I am so at home in Dublin, more than any other city, that I feel it has always been familiar to me. It took me years to see through its soft charm to its bitter prickly kernel - which I quite like too.

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Interrupted Lives

Gerald Dawe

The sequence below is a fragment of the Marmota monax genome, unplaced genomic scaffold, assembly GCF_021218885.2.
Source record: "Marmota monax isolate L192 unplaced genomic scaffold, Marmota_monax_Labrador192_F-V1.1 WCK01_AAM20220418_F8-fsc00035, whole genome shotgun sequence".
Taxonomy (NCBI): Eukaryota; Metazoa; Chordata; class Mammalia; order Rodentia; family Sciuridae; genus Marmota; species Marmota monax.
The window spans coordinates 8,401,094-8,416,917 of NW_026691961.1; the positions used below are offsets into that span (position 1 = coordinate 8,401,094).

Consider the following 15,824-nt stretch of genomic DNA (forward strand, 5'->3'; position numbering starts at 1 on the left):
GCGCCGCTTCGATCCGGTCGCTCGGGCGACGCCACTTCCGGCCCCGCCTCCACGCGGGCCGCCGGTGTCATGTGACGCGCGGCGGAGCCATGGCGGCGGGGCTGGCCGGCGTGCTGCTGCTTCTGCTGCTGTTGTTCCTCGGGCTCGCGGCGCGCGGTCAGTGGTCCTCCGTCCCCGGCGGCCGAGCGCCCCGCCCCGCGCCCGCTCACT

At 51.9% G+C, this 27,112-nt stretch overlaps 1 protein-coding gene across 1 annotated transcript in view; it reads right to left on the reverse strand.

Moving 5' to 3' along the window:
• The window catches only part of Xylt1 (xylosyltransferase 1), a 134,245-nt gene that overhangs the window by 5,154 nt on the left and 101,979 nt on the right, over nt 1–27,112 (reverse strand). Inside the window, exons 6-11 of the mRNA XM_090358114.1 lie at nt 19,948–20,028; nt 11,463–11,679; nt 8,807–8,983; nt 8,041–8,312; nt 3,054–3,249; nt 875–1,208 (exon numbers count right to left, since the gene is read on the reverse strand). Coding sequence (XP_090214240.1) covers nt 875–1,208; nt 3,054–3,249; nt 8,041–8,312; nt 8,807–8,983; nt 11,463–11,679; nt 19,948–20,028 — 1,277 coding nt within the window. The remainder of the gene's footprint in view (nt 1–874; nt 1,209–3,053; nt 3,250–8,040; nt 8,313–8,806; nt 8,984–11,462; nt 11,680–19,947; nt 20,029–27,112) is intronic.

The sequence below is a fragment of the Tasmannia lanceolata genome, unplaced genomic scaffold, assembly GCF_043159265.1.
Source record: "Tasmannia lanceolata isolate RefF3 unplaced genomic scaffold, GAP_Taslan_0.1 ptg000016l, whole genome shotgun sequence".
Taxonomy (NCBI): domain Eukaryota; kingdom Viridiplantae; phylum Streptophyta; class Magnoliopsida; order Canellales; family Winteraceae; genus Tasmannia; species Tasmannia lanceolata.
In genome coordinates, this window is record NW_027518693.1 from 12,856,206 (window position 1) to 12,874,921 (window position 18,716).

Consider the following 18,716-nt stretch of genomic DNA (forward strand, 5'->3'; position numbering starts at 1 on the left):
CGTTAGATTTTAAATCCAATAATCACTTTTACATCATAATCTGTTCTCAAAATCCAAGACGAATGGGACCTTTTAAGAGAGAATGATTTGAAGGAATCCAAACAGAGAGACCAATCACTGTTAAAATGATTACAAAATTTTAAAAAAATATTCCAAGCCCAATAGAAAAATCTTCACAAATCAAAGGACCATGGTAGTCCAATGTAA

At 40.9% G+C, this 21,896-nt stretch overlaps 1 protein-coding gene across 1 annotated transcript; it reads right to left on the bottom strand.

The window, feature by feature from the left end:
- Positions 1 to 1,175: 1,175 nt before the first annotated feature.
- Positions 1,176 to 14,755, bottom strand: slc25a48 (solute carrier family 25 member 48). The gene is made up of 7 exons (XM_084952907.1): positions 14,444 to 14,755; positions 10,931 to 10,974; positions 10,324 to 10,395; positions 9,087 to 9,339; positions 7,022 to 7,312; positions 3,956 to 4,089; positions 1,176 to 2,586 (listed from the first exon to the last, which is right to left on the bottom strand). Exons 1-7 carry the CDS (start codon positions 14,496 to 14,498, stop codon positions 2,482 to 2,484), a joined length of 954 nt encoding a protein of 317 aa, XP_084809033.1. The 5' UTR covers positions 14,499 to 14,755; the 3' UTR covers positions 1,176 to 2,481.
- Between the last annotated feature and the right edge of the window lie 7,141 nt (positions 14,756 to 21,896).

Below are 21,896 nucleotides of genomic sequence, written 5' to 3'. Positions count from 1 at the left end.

J.G.Farrell: The Making of a Writer, by Lavinia Greacen, Cork University Press (second edition), €25, 440 pp, ISBN: 978-1859184899 Stewart Parker: A Life, by Marilynn Richtarik, Oxford University Press, 448 pp, £30, ISBN: 978-0199695034 Two writers who had fascinatingly different lives share a tragic intersection in the way in which fate dealt harshly with them. For James Stewart Parker and James Gordon Farrell (James Gordon became simply “Jim”) died in their mid-forties. The novelist, at forty-four, was swept out to sea while fishing from some rocks near the new home he had recently established for himself in 1979 in West Cork. Nine years later in 1988, as Marilynn Richtarik’s meticulous and definitive study reveals, the playwright Stewart Parker succumbed to the cancer which had in 1961 caused the twenty-year-old Parker to have his left leg amputated. Farrell as a student at Oxford in the mid-1950s contracted polio and was as gravely ill as Parker had been and around the same age. In the account of this dignified and copious biography by Lavinia Greacen, this is how Farrell’s Irish-based parents, Jo and Bill, learned about their son’s illness – by telegram: “You son James Farrell is in the Slade Hospital with polio and is going tonight into an Iron Lung”. Jo and Bill “caught the ferry just in time, driving on from Holyhead throughout the night. At the Slade they were told that it would not be known for a fortnight if [James] would live and, masked and gowned, all they could do was stroke his curly hair. The next time they were allowed in, his head was shaved.” Farrell would spend the subsequent critical weeks in the iron lung. This is how Greacen describes the ordeal: He was trapped, alone, inside the ultimate compartment, with his mind the solitary lever of control … Between paroxysms of coughing and bright flashes, his old nightmare returned of being swept down through bottomless dark waters. From this helpless condition Farrell endured months of further treatment before being discharged from the isolation unit into the care of Professor Trueta, “reputed to be the top polio specialist” in England at the time. After physiotherapy, Farrell was released in February 1957 from hospital, “markedly grey-haired and four stone lighter and travelled home in the care of an Irish friend, Peter Brown” to his parents’ bungalow in the Dublin hills. If their early manhood was marked by…



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